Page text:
Non-Interactive Secure Computation Based on Cut-and-Choose

  • Arash Afshar
  • Payman Mohassel
  • Benny Pinkas
  • Ben Riva
Part of the Lecture Notes in Computer Science book series (LNCS, volume 8441)


In recent years, secure two-party computation (2PC) has been demonstrated to be feasible in practice. However, all efficient general-computation 2PC protocols require multiple rounds of interaction between the two players. This property restricts 2PC to be only relevant to scenarios where both players can be simultaneously online, and where communication latency is not an issue.

This work considers the model of 2PC with a single round of interaction, called Non-Interactive Secure Computation (NISC). In addition to the non-interaction property, we also consider a flavor of NISC that allows reusing the first message for many different 2PC invocations, possibly with different players acting as the player who sends the second message, similar to a public-key encryption where a single public-key can be used to encrypt many different messages.

We present a NISC protocol that is based on the cut-and-choose paradigm of Lindell and Pinkas (Eurocrypt 2007). This protocol achieves concrete efficiency similar to that of best multi-round 2PC protocols based on the cut-and-choose paradigm. The protocol requires only t garbled circuits for achieving cheating probability of 2− t , similar to the recent result of Lindell (Crypto 2013), but only needs a single round of interaction.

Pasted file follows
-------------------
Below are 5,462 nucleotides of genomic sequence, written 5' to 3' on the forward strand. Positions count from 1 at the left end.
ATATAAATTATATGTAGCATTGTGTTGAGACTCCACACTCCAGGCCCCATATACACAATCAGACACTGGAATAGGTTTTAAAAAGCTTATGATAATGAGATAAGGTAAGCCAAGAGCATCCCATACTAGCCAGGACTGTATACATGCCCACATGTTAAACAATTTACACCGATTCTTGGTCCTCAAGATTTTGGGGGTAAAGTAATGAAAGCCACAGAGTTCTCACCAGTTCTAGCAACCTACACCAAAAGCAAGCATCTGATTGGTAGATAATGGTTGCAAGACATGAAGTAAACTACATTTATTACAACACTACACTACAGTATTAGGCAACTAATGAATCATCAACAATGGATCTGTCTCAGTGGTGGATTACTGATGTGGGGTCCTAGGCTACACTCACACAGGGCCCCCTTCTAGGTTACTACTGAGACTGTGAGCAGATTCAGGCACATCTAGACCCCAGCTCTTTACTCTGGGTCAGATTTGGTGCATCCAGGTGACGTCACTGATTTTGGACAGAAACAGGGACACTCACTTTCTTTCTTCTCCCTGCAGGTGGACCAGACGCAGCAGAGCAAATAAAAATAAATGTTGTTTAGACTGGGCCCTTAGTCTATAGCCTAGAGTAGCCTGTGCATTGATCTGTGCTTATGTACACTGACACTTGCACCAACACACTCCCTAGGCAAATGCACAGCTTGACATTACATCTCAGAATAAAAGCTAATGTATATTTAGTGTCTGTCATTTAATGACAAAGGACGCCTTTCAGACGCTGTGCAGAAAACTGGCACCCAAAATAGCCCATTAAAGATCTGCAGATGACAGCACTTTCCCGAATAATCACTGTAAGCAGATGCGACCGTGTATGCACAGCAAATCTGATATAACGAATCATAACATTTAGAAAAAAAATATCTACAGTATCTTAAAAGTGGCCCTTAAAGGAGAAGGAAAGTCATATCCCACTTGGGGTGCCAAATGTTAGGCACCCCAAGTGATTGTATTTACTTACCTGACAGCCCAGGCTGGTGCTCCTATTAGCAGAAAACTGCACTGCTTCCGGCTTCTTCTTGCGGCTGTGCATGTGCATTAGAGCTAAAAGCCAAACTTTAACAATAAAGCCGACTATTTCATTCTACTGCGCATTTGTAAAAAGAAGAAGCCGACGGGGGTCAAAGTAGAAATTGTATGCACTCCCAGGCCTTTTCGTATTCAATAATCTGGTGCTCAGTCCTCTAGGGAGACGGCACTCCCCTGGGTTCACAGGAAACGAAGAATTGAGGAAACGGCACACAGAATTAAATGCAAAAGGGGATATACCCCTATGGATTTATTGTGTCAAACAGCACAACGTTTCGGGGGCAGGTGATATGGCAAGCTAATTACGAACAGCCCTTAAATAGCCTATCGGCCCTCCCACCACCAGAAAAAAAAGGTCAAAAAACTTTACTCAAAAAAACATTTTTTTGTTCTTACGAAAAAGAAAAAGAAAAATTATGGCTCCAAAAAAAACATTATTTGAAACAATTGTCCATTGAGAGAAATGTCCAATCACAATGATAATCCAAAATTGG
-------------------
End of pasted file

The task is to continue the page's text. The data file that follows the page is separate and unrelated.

To validate the efficiency of our protocol, we provide a prototype implementation of it and show experiments that confirm its competitiveness with that of the best multi-round 2PC protocols. This is the first prototype implementation of an efficient NISC protocol.

In addition to our NISC protocol, we introduce a new encoding technique that significantly reduces communication in the NISC setting. We further show how our NISC protocol can be improved in the multi-round setting, resulting in a highly efficient constant-round 2PC that is also suitable for pipelined implementation.


Secure Computation Commitment Scheme Oblivious Transfer Output Wire Malicious Adversary 
These keywords were added by machine and not by the authors. This process is experimental and the keywords may be updated as the learning algorithm improves.


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Copyright information

© International Association for Cryptologic Research 2014

Authors and Affiliations

  • Arash Afshar
    • 1
  • Payman Mohassel
    • 1
  • Benny Pinkas
    • 2
  • Ben Riva
    • 2
    • 3
  1. 1.University of CalgaryCanada
  2. 2.Bar-Ilan UniversityIsrael
  3. 3.Tel Aviv UniversityIsrael

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